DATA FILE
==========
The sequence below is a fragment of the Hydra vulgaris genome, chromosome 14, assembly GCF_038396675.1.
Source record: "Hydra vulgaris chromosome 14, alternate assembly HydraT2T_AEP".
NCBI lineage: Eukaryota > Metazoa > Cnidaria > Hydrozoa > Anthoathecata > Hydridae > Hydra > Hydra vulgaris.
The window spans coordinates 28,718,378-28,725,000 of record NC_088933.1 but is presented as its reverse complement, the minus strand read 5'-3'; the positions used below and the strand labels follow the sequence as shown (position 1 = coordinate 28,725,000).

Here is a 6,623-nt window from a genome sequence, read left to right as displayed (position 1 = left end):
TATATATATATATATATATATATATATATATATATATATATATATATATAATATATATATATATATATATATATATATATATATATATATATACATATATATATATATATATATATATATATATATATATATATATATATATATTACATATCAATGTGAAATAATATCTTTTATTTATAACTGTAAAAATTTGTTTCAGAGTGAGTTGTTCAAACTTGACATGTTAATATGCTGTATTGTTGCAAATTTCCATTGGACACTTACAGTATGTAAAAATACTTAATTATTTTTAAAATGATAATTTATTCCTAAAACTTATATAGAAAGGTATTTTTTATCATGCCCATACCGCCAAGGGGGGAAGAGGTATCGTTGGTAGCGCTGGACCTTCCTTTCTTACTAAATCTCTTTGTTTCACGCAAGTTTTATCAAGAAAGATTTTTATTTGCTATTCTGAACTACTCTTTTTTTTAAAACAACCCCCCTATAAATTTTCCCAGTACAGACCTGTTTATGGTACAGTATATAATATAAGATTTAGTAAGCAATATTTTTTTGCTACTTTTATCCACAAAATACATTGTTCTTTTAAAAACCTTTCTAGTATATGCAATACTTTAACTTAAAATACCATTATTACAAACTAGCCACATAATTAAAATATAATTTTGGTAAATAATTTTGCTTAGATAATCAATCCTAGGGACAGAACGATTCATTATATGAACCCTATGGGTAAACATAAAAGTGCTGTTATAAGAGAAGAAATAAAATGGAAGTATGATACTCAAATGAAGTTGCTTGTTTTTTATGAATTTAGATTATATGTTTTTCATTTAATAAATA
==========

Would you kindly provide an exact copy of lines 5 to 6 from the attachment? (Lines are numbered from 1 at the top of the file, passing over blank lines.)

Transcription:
Here is a 6,623-nt window from a genome sequence, read left to right as displayed (position 1 = left end):
TATATATATATATATATATATATATATATATATATATATATATATATATAATATATATATATATATATATATATATATATATATATATATATACATATATATATATATATATATATATATATATATATATATATATATATATATTACATATCAATGTGAAATAATATCTTTTATTTATAACTGTAAAAATTTGTTTCAGAGTGAGTTGTTCAAACTTGACATGTTAATATGCTGTATTGTTGCAAATTTCCATTGGACACTTACAGTATGTAAAAATACTTAATTATTTTTAAAATGATAATTTATTCCTAAAACTTATATAGAAAGGTATTTTTTATCATGCCCATACCGCCAAGGGGGGAAGAGGTATCGTTGGTAGCGCTGGACCTTCCTTTCTTACTAAATCTCTTTGTTTCACGCAAGTTTTATCAAGAAAGATTTTTATTTGCTATTCTGAACTACTCTTTTTTTTAAAACAACCCCCCTATAAATTTTCCCAGTACAGACCTGTTTATGGTACAGTATATAATATAAGATTTAGTAAGCAATATTTTTTTGCTACTTTTATCCACAAAATACATTGTTCTTTTAAAAACCTTTCTAGTATATGCAATACTTTAACTTAAAATACCATTATTACAAACTAGCCACATAATTAAAATATAATTTTGGTAAATAATTTTGCTTAGATAATCAATCCTAGGGACAGAACGATTCATTATATGAACCCTATGGGTAAACATAAAAGTGCTGTTATAAGAGAAGAAATAAAATGGAAGTATGATACTCAAATGAAGTTGCTTGTTTTTTATGAATTTAGATTATATGTTTTTCATTTAATAAATA